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Chapter

Cover Information Technology Law

18. Consumer protection  

This chapter examines how consumers are protected when they go online. It examines the extensive protections offered by the Consumer Rights Directive to distance agreements (including online agreements). The rules on jurisdiction, choice of law, and enforcement are examined alongside what rights the consumer has to receive information and to cancel contracts agreed at a distance. In addition, this chapter examines the suite of rights created by the Consumer Rights Act 2015 and in particular the new provisions therein which digital content (including software, apps, and in-game content among others). The chapter continues with a discussion of the regulation of unsolicited commercial communications or spam including a discussion of the Directive on Privacy and Electronic Communications, GDPR, and the proposed ePrivacy Regulation. The chapter accounts for changes in the legal framework caused by Brexit.

Chapter

Cover Information Technology Law

18. Consumer protection  

This chapter examines how consumers are protected when they go online. It examines the extensive protections offered by the Consumer Rights Directive to distance agreements (including online agreements). The rules on jurisdiction, choice of law, and enforcement are examined alongside what rights the consumer has to receive information and to cancel contracts agreed at a distance. In addition, this chapter examines the suite of rights created by the Consumer Rights Act 2015 and, in particular, the new provisions therein which digital content (including software, apps, and in-game content among others). The chapter continues with a discussion of the regulation of unsolicited commercial communications or spam, including a discussion of the Directive on Privacy and Electronic Communications, GDPr, and the proposed ePrivacy Regulation. The chapter concludes with a discussion of the proposed online sales and Digital Content Directives.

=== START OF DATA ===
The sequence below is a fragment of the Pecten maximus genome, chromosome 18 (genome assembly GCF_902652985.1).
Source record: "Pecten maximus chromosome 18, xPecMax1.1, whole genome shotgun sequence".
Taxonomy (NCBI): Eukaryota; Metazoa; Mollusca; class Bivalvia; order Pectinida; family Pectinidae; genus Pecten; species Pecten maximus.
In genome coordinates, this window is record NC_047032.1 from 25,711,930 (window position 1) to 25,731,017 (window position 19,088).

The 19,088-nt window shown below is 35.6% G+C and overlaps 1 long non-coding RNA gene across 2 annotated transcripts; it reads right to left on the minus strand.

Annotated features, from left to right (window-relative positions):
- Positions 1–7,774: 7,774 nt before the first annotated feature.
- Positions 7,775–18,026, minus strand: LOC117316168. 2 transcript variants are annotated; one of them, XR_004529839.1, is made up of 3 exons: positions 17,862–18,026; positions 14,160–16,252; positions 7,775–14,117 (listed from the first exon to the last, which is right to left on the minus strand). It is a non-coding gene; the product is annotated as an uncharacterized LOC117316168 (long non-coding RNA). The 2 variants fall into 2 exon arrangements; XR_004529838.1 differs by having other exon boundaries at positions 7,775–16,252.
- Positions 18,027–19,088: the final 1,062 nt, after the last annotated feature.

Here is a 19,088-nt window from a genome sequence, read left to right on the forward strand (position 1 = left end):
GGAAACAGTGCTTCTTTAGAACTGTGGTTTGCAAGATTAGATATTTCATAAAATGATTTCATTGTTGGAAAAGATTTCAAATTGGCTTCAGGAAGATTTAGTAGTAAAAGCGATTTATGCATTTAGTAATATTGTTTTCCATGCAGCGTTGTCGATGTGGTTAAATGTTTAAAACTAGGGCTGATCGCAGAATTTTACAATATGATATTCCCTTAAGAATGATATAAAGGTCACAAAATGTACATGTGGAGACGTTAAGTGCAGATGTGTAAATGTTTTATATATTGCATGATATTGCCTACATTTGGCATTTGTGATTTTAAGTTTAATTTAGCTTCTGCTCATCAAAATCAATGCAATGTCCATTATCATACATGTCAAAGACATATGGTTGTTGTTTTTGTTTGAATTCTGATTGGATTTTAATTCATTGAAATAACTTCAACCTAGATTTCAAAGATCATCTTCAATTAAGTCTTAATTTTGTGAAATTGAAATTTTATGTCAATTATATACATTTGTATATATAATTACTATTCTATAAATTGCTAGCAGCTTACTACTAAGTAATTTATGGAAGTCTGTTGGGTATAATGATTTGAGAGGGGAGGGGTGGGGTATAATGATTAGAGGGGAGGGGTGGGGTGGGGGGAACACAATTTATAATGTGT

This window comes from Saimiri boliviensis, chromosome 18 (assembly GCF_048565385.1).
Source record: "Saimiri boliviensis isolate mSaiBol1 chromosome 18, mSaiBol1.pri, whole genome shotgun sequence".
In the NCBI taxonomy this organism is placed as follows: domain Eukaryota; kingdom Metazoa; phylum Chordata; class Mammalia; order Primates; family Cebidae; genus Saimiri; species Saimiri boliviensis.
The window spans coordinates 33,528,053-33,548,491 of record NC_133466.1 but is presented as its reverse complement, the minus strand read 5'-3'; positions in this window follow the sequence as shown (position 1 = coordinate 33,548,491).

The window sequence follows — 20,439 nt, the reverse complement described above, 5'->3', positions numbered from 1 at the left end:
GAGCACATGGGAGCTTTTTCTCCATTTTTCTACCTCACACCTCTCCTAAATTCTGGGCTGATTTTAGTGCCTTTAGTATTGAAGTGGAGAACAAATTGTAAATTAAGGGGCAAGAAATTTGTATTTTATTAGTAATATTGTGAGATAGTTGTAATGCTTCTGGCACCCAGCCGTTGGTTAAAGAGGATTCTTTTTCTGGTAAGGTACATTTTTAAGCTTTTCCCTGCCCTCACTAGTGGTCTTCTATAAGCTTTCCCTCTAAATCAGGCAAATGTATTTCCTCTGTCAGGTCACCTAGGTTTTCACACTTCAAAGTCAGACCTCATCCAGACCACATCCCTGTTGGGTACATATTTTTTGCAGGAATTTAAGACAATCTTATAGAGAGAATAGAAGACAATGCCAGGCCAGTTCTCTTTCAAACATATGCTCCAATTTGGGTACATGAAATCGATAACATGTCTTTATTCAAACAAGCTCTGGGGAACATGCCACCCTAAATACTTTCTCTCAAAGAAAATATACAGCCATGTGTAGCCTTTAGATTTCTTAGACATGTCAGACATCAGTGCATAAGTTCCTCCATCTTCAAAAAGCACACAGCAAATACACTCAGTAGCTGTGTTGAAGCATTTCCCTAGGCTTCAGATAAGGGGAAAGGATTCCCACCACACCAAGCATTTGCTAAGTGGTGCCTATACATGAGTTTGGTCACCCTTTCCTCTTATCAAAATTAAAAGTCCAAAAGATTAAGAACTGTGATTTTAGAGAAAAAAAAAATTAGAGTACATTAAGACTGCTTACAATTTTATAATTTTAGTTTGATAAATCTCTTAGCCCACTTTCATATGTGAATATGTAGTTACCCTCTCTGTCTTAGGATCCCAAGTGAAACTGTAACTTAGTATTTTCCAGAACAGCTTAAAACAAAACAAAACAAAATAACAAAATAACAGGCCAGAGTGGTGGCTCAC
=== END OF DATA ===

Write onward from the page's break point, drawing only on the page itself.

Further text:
Chapter

Cover Information Technology Law

22. International and European initiatives in e-commerce  

E-commerce is the retail phenomenon of the twenty first century and also – although it attracts less publicity - constitutes the medium within which many commercial transactions take place. This chapter will examine legislative initiatives in the United Kingdom and European Union that are designed to address some of the legal issues and problems that arise from on-line transactions. The main goal is to promote e-commerce both by means of conferring rights on consumers – as epitomised in the Distance Selling Directive that gives rights to inspect and return goods ordered on line- and give some businesses engaged in the sector a degree of immunity from some forms of legal liability. Key here is the notion of an “information society service” and provider as specified in the E-Commerce Directive. A further issue that arises in many e-commerce transactions is that consumers are able to contract with a supplier located in a different jurisdiction. Booking hotel accommodation is a frequently used example. Questions need to be resolved in this case which legal system and which courts will govern the transaction.

Chapter

Cover Competition Law

13. Horizontal agreements (1): cartels  

This chapter is concerned with the prohibition of cartels. It begins with a discussion of the widespread consensus among competition authorities worldwide that cartels should be condemned, and gives examples of recent enforcement that led to the imposition of significant fines and sentences of imprisonment. It also looks at anti-cartel enforcement in the EU. The chapter then considers the application of Article 101 to particular types of cartels: price fixing, market sharing, production quotas and other ‘hard-core’ cartel practices. The final section of this chapter looks at anti-cartel enforcement in the UK.